Ugly rodents may help stroke victims survive
Naked mole rats aren't pretty, but their odd characteristics may be the source of major breakthroughs in cancer and stroke treatments for humans.
Tue, Dec 01 2009 at 1:46 PM
Photo: University of Texas Health Science Center at San Antonio
They’re strange, bald, wrinkled little creatures that live deep underground in cramped colonies of up to 300 members, with very little air to go around. While any other mammal would die or suffer brain damage in this environment, naked mole rats flourish — and this unique ability may help scientists treat human victims of stroke, drowning and heart attacks.
Adult naked mole rat brain tissue can withstand extreme oxygen deprivation for more than 30 minutes at a time, according John Larson and Thomas Park, two researchers at the University of Illinois at Chicago.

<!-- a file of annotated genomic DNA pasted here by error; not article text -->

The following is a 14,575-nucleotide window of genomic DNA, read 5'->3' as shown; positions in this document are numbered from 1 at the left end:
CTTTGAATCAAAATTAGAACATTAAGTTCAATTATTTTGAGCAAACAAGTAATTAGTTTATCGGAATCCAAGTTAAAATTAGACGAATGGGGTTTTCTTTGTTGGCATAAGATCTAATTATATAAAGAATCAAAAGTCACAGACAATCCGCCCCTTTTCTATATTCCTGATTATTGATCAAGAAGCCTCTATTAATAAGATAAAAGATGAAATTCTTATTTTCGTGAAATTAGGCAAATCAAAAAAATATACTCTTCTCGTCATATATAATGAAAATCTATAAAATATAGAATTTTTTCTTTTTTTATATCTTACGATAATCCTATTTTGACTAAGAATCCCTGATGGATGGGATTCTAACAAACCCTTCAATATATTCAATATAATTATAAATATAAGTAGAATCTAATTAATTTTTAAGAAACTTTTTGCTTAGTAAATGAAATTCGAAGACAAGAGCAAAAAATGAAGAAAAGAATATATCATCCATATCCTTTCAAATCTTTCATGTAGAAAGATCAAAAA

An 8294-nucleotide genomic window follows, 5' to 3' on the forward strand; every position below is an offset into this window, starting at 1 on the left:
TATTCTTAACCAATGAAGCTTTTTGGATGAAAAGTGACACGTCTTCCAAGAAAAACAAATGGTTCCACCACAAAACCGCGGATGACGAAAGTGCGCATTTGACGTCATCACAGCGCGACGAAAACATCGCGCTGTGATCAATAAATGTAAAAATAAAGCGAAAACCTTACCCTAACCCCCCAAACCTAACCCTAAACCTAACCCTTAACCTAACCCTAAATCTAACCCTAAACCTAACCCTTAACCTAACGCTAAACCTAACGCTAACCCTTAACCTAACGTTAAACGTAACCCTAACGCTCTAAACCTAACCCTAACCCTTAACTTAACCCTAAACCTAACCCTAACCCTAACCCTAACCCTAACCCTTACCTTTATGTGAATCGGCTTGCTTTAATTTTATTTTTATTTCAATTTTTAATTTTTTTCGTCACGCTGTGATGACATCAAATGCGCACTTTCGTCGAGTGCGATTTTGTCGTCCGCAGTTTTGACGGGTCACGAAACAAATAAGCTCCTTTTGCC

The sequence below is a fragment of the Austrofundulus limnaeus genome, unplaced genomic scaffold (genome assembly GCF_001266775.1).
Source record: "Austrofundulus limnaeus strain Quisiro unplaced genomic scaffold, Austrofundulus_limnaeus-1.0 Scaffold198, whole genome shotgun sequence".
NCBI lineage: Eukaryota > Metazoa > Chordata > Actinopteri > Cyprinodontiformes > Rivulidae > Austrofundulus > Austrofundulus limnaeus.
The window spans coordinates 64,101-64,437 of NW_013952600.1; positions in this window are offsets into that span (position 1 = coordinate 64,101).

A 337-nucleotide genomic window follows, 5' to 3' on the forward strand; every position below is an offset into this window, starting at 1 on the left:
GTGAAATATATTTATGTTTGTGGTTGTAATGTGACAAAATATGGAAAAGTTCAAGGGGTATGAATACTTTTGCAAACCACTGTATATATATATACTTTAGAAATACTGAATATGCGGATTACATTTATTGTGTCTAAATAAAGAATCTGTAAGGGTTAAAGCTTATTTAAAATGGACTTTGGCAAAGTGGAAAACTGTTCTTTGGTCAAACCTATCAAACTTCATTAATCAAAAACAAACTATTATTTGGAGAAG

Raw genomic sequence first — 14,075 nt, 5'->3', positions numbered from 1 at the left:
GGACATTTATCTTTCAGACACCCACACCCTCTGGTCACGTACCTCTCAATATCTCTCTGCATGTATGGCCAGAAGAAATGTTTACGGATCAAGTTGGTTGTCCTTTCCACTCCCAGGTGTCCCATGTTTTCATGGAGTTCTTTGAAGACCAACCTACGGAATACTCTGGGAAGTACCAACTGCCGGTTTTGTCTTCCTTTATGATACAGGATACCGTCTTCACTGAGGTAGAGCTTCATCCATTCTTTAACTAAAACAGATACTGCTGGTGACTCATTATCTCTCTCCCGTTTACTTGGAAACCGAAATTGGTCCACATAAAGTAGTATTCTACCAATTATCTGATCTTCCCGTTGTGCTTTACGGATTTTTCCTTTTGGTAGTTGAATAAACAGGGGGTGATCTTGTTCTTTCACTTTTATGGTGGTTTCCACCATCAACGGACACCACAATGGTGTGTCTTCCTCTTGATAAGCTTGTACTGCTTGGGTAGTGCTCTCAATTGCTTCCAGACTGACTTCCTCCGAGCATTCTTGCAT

"In the most extreme cases, naked mole rat neurons maintain function more than six times longer than mouse neurons after the onset of oxygen deprivation," said Larson.
Native to East Africa, naked mole rats have proven to hold tantalizing clues to treating a number of human health problems. With a life span of up to 30 years and complete immunity to disease, these blind rodents are the focus of scientific research on aging and cancer.
The womb is a low-oxygen environment for all mammal fetuses, and while human babies retain the ability to resist brain damage from oxygen deprivation into early childhood, naked mole rats have it for life.
The researchers believe that this ability is an evolutionary adaptation to the rats’ choice of living quarters.
"The trick now will be to learn how naked mole rats have been able to retain infant-like brain protection from low oxygen, so we can use this information to help people who experience temporary loss of oxygen to the brain in situations like heart attacks, stroke or drowning," said Park.
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